TEMPE, Ariz. -- Over the past two seasons, the Angels have featured a myriad of faces behind the catcher’s mask to receive their pitching staff. But with one fell swoop during the offseason, the addition of Jason Castro provided an answer to the revolving door at the catcher position.
While the club’s starting rotation figures to be vital to its success during 2020, having an established veteran in Castro to receive them is arguably as crucial. Not only are some of the faces on the rubber new to Angels fans, they’re new to Castro, who is attempting to get himself up to speed early on in camp.
“[I’m] coming into camp and just getting to know this staff the best that I can,” he said. “I’m trying to catch as many guys as possible. … That’s kind of what I come in trying to do: Learn these guys, see how they work, and see how they work in a game, because sometimes that’s different than the bullpen and what they like to fall back on. [I’m trying to find] things that I can key off of to make sure that they’re staying as consistent as they can.”
Castro, 32, has quickly caught the attention of manager Joe Maddon for his well-rounded acumen.
“There’s everything to like,” Maddon said of his new catcher. “[He’s] bright, engaged. He does so many things well behind the plate.”
For as effusive as Maddon was in his praise, Castro was similarly impressed by what the Angels’ organization has put together heading into the season.
“This is just a good group [of coaches] all-around,” Castro said. “Joe obviously has a reputation that speaks for itself. He’s done a lot in this game, and he’s really highly respected. I’ve played with guys that have played for him and they had nothing but great things to say coming in, and he hasn’t disappointed in any way. … The coaching staff seems to be kind of meshing really well, not only with themselves, but with the players. It’s just a great atmosphere all the way around.”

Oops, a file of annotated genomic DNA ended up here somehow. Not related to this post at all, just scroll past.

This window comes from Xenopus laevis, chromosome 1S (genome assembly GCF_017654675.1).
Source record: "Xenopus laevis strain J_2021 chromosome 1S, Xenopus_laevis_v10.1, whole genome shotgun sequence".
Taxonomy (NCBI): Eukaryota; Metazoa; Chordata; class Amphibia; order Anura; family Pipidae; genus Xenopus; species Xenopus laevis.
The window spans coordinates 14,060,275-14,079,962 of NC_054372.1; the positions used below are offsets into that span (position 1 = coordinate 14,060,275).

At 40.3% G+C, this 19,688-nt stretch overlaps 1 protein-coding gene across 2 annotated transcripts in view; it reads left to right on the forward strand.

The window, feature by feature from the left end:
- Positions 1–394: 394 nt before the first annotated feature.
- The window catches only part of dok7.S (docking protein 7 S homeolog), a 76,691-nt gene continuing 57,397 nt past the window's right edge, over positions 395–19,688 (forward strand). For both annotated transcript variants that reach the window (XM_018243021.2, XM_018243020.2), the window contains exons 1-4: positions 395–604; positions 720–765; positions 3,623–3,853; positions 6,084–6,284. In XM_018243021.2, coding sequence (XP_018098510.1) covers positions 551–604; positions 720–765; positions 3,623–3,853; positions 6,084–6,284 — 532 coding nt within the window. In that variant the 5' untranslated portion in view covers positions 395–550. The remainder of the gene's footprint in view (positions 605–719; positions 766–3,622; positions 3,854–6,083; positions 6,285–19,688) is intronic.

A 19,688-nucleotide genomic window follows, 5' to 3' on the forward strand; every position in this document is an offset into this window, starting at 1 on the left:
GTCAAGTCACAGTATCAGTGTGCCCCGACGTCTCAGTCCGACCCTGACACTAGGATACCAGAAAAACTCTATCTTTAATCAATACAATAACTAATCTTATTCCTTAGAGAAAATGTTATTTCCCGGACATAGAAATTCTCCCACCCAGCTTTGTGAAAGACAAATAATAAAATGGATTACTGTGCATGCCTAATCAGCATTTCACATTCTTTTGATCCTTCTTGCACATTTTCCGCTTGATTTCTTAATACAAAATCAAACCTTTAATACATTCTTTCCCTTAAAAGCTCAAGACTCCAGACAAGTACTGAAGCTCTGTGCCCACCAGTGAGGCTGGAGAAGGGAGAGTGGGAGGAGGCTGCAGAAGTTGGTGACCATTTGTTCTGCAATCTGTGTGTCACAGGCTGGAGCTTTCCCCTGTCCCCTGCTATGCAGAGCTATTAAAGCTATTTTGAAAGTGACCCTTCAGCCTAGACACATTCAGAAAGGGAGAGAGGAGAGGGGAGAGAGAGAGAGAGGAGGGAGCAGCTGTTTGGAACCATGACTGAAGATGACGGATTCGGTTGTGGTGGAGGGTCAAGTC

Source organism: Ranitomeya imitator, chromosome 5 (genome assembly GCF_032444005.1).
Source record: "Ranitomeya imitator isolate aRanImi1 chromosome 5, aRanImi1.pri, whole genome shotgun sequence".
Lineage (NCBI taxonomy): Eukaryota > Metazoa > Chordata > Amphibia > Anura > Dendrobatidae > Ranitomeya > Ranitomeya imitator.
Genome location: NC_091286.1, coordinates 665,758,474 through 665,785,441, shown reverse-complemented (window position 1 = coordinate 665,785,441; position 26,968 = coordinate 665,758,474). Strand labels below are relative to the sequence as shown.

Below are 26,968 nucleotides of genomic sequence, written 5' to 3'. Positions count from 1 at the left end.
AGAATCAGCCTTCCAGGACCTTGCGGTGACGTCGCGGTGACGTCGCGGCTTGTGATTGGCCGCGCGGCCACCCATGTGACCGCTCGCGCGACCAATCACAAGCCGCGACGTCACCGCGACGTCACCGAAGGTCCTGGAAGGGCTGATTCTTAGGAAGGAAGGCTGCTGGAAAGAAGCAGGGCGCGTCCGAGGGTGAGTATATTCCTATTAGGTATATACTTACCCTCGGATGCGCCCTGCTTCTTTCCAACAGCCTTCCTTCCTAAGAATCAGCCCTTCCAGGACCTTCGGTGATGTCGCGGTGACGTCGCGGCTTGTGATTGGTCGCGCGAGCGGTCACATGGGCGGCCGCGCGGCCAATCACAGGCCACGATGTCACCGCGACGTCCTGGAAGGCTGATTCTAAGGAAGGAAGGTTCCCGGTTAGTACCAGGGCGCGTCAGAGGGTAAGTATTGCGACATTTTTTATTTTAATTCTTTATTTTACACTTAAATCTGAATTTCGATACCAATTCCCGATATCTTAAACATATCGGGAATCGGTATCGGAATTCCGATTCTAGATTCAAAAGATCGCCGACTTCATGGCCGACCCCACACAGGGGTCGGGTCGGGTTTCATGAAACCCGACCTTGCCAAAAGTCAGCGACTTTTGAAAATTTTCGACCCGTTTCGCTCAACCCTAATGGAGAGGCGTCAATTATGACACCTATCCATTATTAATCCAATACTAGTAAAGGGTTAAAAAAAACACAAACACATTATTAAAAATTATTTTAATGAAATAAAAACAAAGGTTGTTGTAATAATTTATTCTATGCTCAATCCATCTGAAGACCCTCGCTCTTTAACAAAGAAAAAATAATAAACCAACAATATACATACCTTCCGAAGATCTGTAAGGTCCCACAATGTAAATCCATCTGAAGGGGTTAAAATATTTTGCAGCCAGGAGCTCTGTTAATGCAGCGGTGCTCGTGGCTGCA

In addition to his contributions defensively, Castro’s bat should provide the Angels’ lineup with some thump that has been missing over the past decade. Last season, as a member of the Twins, Castro produced a .767 OPS; the last time that a primary Halos backstop exceeded that mark came in 2010 when Mike Napoli did so.
Castro slugged his first home run of the spring during Saturday's 10-3 win over the Giants, a booming blast that plated a trio of runs. He cited the work that he has already done with hitting coach Jeremy Reed and assistant hitting coach John Mallee as being the catalyst for keeping his body in the best position to hit.
“Those guys, they’re hands on and constantly engaging back and forth about what you’re feeling, things to key off of and things to look for to kind of help you get back on track,” Castro said. “It’s been a pleasure to work with everybody.”
Tapping into that power is a focus for Maddon and the staff early in spring.
“We’re working on different items within his swing to really create even more contact because he’s got some serious pop,” Maddon said. “If we can get him to be more efficient situationally, just being able to move the ball when he wants to, that would be the next level of success for him.”
Castro has shown a propensity for the long ball throughout his career, having accrued six double-digit home run campaigns during his time with the Astros and Twins. Signed by the Angels to a one-year deal in January, Castro is expected to serve as the club’s primary catcher in 2020, which means juggling his own offensive production with the success of the pitching staff.
Noting that while “there’s plenty of time” for getting swings in during the early portion of camp, Castro conceded that, “there’s definitely some extra work that catchers have to do just with the different things that we’re responsible for, but that’s part of the job and something that we just expect.”
But while the expectation is that Castro’s left-handed swing will help anchor the lineup behind a middle of the order that will feature sluggers Mike Trout, Anthony Rendon, Shohei Ohtani and Justin Upton, Maddon has needed just a handful of weeks during spring camp to deliver his seal of approval for his new catcher.
“As a human being, and what he does for this staff, it’s been outstanding,” he said.